President Donald Trump on Sunday defended his administration’s decision to stop hundreds of millions of dollars in military aid to Pakistan, saying the country does not do “a damn thing” for the US and its government had helped Al Qaeda leader Osama bin Laden hide near its garrison city.
The US President was in conversation with Fox News Anchor Chris Wallace during an interview which aired on the American news channel on Sunday.
However, Donald Trump clearly conveyed that Pakistan has done little, in spite of accepting aid (in billions of dollars) from US, to assist it in its ‘War on Terror’ among other things. He slammed Pakistan as he blamed it of having sheltered Osama Bin Laden.
USA’s frustration with Pakistan has been expressed publicly by Trump administration many times. In Washington’s political circles, Pakistan is widely seen as a major factor behind the Afghanistan war going downhill in the last two decades.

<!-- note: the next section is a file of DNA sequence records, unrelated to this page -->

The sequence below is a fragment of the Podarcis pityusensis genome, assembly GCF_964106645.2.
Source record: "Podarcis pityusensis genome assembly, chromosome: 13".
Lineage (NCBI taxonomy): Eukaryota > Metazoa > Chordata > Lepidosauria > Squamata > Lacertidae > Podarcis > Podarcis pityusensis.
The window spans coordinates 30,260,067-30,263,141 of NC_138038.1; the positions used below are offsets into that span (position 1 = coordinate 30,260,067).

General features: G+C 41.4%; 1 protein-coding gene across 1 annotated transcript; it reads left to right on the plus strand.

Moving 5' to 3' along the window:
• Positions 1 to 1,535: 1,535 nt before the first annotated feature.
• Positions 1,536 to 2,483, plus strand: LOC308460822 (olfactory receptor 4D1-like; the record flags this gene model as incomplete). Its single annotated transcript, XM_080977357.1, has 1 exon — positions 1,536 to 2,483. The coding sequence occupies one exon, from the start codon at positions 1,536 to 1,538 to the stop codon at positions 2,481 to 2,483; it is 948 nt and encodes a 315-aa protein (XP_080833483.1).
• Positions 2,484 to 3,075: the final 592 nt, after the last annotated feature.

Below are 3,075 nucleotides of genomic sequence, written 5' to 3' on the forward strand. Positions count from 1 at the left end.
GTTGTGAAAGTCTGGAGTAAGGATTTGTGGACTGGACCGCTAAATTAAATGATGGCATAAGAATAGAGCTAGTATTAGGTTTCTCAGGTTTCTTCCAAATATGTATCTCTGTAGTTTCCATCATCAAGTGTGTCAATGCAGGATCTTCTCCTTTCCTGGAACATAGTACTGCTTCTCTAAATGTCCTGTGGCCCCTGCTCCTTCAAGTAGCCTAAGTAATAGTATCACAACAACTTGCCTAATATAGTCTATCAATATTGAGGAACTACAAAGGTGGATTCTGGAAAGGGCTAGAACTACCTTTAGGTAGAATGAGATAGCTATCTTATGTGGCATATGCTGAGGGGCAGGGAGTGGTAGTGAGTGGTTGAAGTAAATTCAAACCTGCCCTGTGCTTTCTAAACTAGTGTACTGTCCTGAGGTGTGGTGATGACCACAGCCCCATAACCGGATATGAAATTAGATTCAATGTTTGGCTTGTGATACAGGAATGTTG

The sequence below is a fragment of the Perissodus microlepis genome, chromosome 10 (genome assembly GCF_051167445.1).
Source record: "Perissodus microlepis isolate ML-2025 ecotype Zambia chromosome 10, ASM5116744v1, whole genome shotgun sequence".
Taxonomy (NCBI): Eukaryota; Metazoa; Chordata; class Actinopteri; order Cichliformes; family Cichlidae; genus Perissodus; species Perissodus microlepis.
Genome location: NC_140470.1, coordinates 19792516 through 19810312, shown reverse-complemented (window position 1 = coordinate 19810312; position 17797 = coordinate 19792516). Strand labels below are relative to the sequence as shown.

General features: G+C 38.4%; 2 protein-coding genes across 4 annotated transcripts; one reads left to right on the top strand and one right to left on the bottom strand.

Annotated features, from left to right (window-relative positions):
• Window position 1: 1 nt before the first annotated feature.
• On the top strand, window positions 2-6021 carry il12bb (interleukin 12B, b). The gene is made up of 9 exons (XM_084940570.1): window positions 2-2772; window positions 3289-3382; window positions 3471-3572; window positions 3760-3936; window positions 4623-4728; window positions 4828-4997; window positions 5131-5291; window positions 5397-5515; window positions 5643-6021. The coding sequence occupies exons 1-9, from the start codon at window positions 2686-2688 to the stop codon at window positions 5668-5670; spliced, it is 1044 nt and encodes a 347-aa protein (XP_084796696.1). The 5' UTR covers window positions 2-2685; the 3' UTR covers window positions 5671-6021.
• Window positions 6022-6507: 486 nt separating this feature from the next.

“And we give Pakistan USD 1.3 billion a year. … (Laden] lived in Pakistan, we’re supporting Pakistan, we’re giving them USD 1.3 billion a year — which we don’t give them anymore, by the way, I ended it because they don’t do anything for us, they don’t do a damn thing for us,” he said.
The ties between the two countries strained after Trump, while announcing his Afghanistan and South Asia policy in August last year, hit out at Pakistan for providing safe havens to “agents of chaos” that kill Americans in Afghanistan and warned Islamabad that it has “much to lose” by harbouring terrorists.
In September, the Trump administration cancelled $300 million in military aid to Islamabad for not doing enough against terror groups active on its soil.
Mr Trump also said that he has plans to visit Iraq and Afghanistan to meet American troops stationed there.
“Well, I think you will see that happen. There are things that are being planned. We don’t want to talk about it because of — obviously because of security reasons and everything else,” he said.
Mr Trump has been criticized by his political opponents for not visiting either Afghanistan or Iraq in the first two years of his presidency.